Bedchamber

From Thomas Jefferson Encyclopedia

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(New page: right '''Dimensions:''' 18' 7"x 13' 5"; ceiling 18' 8" '''Order:''' Ionic '''Source:''' Temple of Fortuna Virilis from Palladio; frieze from Desgodetz, Les Édific...)
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'''Order:''' Ionic '''Order:''' Ionic
-'''Source:''' Temple of Fortuna Virilis from Palladio; frieze from Desgodetz, Les Édifices Antiques de Rome+'''Source:''' Temple of Fortuna Virilis from Palladio; frieze from Desgodetz, [http://tjportal.monticello.org/cgi-bin/Pwebrecon.cgi?BBID=16922 ''Les Édifices Antiques de Rome'']
'''Color:''' There is evidence that the room was wallpapered; today painted oyster white '''Color:''' There is evidence that the room was wallpapered; today painted oyster white
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'''Purpose of Room:''' Bedroom '''Purpose of Room:''' Bedroom
-Architectural Features: Alcove bed, open on both sides, joins the Bedroom with Jefferson's [[Cabinet]], or office -- a hinged, double-door screen (not shown today) separated the two rooms when shut; a [[privies|privy]] was located near one end of the bed, an early example of indoor bathroom facilities in America; the room features one of the house's thirteen skylights; closet over the bed utilized space efficiently and was accessible via ladder.+'''Architectural Features:''' Alcove Bed, open on both sides, joins the Bedroom with Jefferson's [[Cabinet]], or office -- a hinged, double-door screen (not shown today) separated the two rooms when shut; a [[privies|privy]] was located near one end of the bed, an early example of indoor bathroom facilities in America; the room features one of the house's thirteen skylights; closet over the bed utilized space efficiently and was accessible via ladder.
-Furnishings of Note: Alcove bed appears small but is 6' 3" in length and the width of a double bed; clothes "horse" in closet (not shown in the house today -- a conjectural drawing is shown in the "Jefferson" section); obelisk clock at foot of bed enabled Jefferson to get out of bed "with the sun"; crimson silk counterpane with fringe (designed by Jefferson) covered the bed; mirrors were used to maximize the natural light.+'''Furnishings of Note:''' [[Clothes Rack|clothes "horse"]] in closet (not shown in the house today -- a conjectural drawing is shown in the "Jefferson" section); obelisk clock at foot of bed enabled Jefferson to get out of bed "with the sun"; crimson silk counterpane with fringe (designed by Jefferson) covered the bed; mirrors were used to maximize the natural light.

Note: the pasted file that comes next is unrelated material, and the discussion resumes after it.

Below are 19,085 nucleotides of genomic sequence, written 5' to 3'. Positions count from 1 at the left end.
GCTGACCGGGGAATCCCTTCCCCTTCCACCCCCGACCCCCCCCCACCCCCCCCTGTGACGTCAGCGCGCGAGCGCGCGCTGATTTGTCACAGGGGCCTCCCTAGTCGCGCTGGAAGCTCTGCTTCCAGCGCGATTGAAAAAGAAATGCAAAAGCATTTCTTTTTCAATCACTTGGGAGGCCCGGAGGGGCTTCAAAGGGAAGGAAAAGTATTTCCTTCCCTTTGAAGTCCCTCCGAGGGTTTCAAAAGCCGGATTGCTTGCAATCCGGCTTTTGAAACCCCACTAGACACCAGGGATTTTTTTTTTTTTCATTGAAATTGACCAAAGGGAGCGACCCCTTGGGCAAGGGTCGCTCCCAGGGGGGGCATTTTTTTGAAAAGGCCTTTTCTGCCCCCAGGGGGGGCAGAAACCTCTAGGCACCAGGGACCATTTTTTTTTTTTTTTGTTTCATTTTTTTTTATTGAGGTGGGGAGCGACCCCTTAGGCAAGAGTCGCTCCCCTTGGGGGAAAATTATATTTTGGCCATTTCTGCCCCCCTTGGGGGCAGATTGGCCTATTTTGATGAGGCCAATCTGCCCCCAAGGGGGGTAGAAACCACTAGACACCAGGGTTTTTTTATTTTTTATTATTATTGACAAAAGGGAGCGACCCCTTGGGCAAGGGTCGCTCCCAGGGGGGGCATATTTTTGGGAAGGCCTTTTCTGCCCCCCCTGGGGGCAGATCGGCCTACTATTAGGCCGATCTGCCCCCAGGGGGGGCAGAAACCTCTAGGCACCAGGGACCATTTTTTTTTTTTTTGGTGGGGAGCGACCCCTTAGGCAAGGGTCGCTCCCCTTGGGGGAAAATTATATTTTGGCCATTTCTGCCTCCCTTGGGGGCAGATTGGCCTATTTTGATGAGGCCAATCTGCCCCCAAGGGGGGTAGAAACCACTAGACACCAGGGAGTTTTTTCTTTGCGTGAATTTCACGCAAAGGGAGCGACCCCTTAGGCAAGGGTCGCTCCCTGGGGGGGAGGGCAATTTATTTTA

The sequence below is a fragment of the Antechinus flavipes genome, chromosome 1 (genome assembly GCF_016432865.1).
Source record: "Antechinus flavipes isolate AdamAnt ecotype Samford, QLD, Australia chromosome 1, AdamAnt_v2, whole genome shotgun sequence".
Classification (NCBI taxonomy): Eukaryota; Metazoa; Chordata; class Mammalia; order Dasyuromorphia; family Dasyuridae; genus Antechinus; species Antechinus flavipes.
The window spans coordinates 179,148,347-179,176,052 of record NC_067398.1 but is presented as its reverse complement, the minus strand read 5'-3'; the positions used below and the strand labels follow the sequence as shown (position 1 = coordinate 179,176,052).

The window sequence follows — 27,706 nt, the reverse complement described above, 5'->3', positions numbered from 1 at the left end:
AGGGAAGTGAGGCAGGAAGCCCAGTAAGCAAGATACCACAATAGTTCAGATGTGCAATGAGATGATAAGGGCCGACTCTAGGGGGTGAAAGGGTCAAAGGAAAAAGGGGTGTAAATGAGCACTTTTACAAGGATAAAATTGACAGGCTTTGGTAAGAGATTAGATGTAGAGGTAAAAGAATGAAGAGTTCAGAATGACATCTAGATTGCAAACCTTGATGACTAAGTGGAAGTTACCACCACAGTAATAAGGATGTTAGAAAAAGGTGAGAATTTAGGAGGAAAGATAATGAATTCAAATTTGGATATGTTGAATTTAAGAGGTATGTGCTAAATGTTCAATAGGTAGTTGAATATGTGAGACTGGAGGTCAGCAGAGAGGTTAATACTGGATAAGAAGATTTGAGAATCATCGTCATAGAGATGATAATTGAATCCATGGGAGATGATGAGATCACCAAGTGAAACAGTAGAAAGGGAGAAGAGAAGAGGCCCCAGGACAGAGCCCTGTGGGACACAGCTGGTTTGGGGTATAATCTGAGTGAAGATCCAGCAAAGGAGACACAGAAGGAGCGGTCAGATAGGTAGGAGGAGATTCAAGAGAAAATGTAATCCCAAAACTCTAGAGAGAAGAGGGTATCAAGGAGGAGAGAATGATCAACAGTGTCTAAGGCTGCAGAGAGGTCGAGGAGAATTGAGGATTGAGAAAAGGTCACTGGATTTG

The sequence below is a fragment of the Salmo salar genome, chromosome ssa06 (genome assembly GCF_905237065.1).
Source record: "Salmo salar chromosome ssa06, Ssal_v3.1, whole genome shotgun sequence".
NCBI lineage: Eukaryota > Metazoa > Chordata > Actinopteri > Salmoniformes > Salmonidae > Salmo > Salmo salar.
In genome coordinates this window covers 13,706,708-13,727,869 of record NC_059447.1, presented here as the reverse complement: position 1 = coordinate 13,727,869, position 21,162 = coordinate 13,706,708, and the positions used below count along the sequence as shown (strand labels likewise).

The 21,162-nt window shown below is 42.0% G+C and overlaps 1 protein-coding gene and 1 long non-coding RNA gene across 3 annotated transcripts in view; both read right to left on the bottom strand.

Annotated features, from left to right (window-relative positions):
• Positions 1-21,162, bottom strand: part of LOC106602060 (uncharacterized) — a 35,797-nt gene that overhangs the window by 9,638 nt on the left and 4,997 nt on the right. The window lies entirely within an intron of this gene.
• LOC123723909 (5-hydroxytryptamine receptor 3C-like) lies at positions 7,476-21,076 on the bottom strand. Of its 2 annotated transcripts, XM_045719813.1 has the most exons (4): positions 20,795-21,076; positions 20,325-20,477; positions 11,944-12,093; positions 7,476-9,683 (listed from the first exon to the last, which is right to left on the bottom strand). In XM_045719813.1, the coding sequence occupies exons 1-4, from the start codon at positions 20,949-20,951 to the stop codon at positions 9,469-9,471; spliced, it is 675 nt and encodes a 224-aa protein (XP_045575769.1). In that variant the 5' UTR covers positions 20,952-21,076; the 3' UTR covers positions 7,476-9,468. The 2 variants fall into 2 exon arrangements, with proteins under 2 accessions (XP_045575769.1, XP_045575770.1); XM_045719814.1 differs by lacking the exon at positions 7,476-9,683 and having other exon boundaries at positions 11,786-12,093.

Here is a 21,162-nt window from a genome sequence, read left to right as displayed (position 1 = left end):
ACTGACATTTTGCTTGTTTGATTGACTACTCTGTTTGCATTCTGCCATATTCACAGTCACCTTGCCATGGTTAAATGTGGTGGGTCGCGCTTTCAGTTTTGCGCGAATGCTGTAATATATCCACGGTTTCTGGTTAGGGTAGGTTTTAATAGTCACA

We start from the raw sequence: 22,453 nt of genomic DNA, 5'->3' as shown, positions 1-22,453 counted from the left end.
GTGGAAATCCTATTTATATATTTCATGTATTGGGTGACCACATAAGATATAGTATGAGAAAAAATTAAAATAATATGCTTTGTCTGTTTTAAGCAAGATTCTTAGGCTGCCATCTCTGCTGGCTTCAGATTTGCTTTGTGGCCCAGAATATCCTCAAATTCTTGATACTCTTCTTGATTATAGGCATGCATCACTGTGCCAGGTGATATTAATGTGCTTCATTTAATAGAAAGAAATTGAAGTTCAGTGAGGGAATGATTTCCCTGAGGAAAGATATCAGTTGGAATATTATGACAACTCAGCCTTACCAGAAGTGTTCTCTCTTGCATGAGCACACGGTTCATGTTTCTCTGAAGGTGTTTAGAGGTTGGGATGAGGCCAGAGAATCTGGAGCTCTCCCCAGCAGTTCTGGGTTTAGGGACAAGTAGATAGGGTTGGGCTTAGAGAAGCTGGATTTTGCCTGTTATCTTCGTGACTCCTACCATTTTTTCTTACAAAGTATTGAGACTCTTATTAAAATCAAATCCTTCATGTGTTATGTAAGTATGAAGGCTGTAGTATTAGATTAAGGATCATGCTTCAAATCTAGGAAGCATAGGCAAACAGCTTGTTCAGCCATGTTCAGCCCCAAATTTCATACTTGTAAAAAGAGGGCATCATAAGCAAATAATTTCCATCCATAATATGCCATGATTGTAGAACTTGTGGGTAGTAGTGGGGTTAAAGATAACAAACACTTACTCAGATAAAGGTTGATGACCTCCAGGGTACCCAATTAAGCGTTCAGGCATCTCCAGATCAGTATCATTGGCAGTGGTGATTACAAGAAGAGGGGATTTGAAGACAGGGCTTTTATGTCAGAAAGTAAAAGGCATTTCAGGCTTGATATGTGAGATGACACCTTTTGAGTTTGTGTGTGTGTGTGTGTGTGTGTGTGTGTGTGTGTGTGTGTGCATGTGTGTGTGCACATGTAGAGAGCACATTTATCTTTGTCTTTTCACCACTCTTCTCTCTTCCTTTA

+ 
 +==Objects on Display in this Room==
 +*[[Alcove Bed]]
 +*[[Bookcase with Press]]
 +*[[Dumbbell]]
 +*[[Semicircular Mirror]]
 +*[[Wrist Cushion]]
 +*[[Wrist Strap]]
 + 
 +==Primary Source References==
 + 
 +'''1807.''' (Sir Augustus John Foster). "...the President had his Bed placed in a Door way..."<ref>[[Short Title List|Peterson, ''Visitors'']], 37.</ref>
 + 
 +'''1814.''' (Francis Gray). "Mr. Jefferson took us from his library into his bed chamber where, on a table before the fire, stood a [[polygraph]] with which he said he always wrote."<ref>Francis Gray. [http://tjportal.monticello.org/cgi-bin/Pwebrecon.cgi?BBID=1885 Thomas Jefferson in 1814]. (Boston: The Club of Odd Volumes, 1924), 68-69.</ref>
 +